A major limitation in prior art practices is the ability to operate a hydroentanglement line for a web of fibers at a high rate of speed such as the line speed of a modern spunbond line. The use of high water pressures and hence high energy levels would be expected to cause the fiber to be driven excessively into screens of standard mesh size, or to cause undue displacement of the fibers. It has been found, in accordance with the present invention, that much higher energies can be used in the entanglement station while using standard mesh size screens, allowing for an increase in line speeds comparable to the normal line speed of the spunbond line. Thus, there is no need for an accumulator or other means to act as a “buffer” between filament production and final entangled web output or for support screens of fine mesh as may be required by processes and apparatuses of the prior art. As an example of the above, 3 denier polypropylene filament webs are subjected to an energy of 1.5 to 2 horsepower hours per pound (HP-hr/lb) in the high pressure entanglement stations. Other examples are 0.4 to 0.75 HP-hr/lb for 1.7 denier polypropylene and 0.3 to 0.5 HP-hr/lb for 2 denier polyester filaments. If a final patterning operation is employed, the energy levels are approximately double those described above.

FIG. 2 shows another embodiment of the apparatus and process of the invention. In this embodiment, pre-entangling station 10 is comprised of two individual sets of pre-entangling water jets 12, and web 8 is supported through pre-entangling on porous forming drum 30. Use of forming drum 30 is preferred for webs of a basis weight over 50 gm/m2, when higher pre-entangling hydraulic pressures are used. As discussed, forming drum 30 preferably has a three-dimensional forming surface 32.

A preferred forming drum and a method for using are described in U.S. Pat. No. 5,244,711 and U.S. Pat. No. 5,098,764, incorporated herein by reference. In these references, an apertured drum is provided with a three-dimensional image transfer device having a surface in the form of pyramids, with the drainage apertures being located at the base of the pyramids. Many other configurations for the surface of the drum are also feasible. Although these references disclose the hydroentanglement of staple fibers to produce knotted, apertured fabrics, it has been found that these drums may likewise be used with the continuous pre-entangled filament webs of the present invention.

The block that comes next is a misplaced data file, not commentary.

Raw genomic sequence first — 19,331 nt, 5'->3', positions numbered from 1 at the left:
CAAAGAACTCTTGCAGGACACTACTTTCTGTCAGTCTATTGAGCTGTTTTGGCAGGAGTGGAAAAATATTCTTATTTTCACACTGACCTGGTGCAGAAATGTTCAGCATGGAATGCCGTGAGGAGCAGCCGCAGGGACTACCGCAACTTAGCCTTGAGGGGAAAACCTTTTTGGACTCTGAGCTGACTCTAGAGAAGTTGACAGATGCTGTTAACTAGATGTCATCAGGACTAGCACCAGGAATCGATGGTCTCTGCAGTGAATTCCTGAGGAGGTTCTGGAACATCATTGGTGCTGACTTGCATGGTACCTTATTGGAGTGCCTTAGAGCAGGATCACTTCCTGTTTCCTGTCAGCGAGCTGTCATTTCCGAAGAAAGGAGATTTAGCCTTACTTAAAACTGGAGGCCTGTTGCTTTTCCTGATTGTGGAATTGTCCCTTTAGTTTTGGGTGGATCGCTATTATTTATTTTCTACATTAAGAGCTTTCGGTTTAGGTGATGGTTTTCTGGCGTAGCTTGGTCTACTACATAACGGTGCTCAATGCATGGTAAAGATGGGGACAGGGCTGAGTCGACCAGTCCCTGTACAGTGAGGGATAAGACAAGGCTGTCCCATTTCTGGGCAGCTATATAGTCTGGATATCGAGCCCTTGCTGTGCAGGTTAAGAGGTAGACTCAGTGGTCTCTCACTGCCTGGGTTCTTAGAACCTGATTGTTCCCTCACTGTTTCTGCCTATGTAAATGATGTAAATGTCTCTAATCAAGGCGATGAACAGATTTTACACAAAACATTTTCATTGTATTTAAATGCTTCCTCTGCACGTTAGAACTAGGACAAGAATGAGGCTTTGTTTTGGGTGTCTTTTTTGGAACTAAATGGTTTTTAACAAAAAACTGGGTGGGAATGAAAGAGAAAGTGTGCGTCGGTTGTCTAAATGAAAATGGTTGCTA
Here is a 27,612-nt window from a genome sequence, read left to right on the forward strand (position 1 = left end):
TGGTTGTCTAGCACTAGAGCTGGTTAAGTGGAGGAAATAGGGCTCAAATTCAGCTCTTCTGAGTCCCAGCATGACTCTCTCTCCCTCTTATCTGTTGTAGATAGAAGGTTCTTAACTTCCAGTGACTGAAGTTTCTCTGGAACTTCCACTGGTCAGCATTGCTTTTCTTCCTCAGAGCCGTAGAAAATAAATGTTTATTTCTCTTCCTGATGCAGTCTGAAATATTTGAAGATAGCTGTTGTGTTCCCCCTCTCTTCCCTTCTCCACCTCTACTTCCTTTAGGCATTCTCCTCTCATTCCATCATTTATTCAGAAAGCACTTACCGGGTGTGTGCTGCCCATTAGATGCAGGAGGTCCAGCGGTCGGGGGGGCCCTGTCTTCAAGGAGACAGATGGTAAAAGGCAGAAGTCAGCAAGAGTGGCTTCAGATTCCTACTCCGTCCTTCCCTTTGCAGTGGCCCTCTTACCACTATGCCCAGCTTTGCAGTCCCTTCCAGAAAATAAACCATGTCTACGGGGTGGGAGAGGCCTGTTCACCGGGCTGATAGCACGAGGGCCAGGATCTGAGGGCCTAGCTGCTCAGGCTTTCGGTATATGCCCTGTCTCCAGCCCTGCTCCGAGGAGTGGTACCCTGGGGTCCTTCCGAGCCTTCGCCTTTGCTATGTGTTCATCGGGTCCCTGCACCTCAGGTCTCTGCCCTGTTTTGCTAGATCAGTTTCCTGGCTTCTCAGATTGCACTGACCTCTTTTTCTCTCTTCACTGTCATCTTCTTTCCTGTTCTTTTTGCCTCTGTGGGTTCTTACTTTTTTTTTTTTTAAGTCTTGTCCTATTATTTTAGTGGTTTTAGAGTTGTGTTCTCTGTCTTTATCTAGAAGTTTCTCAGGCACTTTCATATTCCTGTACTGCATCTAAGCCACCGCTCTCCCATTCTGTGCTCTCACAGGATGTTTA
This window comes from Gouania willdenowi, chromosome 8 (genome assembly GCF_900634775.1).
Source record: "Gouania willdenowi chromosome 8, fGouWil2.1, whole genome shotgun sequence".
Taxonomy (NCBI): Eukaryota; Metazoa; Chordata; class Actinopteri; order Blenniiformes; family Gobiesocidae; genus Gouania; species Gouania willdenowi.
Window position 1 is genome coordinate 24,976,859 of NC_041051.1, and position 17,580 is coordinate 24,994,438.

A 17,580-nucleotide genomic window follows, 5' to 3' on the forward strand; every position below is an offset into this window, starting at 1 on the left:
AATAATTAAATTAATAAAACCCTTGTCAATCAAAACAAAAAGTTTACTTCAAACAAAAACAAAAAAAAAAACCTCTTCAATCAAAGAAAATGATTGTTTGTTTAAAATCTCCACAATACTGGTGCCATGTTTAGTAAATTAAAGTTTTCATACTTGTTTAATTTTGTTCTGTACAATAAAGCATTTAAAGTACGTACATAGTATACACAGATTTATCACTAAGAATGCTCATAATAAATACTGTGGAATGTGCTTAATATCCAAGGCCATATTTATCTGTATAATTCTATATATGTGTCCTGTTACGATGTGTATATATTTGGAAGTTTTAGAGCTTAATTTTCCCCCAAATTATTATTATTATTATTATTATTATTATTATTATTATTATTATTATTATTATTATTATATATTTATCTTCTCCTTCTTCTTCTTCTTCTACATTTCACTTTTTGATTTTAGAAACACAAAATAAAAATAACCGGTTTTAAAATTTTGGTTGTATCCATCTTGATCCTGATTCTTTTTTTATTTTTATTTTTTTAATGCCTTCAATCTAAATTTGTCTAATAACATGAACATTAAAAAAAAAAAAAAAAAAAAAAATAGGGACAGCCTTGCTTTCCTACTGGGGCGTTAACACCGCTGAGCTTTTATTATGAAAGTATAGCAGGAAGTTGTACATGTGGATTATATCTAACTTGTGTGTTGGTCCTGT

In the following examples, reference to a “20×20” image refers to a rectilinear forming pattern in the form of a pyramidal array, having 20 lines per inch by 20 lines per inch, configured in accordance with the pyramidal array illustrated in FIG. 13 of U.S. Pat. No. 5,098,764, hereby incorporated by reference. The image differed in that mid-pyramid drain holes are omitted. Drain holes are present at each corner of the pyramids (i.e., four holes surround each pyramid). The pyramid height is 0.025 inches, and drain holes have a diameter of 0.02 inches. Drainage area is 12.5% of the surface area.

Reference to “33×28” forming surface refers to a three-dimensional image transfer device configured in accordance with the pyramidal array illustrated in FIG. 13 of U.S. Pat. No. 5,098,764, having 33 lines per inch (MD) by 28 lines per inch (CD), with drain holes present at each corner of the pyramid.

Reference to a “tricot” forming surface refers to a three-dimensional image transfer device configured in accordance with the teachings of U.S. Pat. No. 5,585,017, herein incorporated by reference.

FIG. 3 shows additional embodiments of the pre-entanglement portion of the process and apparatus of the present invention. In FIG. 3A, calender 40 provides light thermal bonding to web 8 prior to pre-entanglement at pre-entangling station 10. Preferred calender 40 comprises heated rollers 42 and 44, with surface 45 of roller 42 having a pattern for embossing on web 8. FIG. 3B shows pre-entanglement station 10 entangling web 8 with web 8 supported by forming wire 6. Note that forming drum 30 is used to restrain forming wire 6. FIG. 3C shows web 8 being supported between forming wire 6 and a second wire 46 rotating about rollers 48. Also, as shown in FIG. 3D, pre-entangling station 10 may be positioned directly in line with filament attenuator 4 with web 8 supported by forming wire 6.

FIG. 4 shows another embodiment of the apparatus and process of the invention, further comprising pattern imparting station 50. Pattern imparting station 50 comprises rotating pattern drum 54, with three-dimensional surface 56, and pattern water jets 52. A plurality of jets 52 are provided, each with a plurality of individual jet streams, operating at pressures that may be varied depending on the basis weight of the web and the detail of the pattern to be embossed. Generally jets 52 operate at 2,000 to 3,000 psi for webs of a basis weight less than 50 gm/m2, and at 3,000 to 6,000 psi for heavier webs.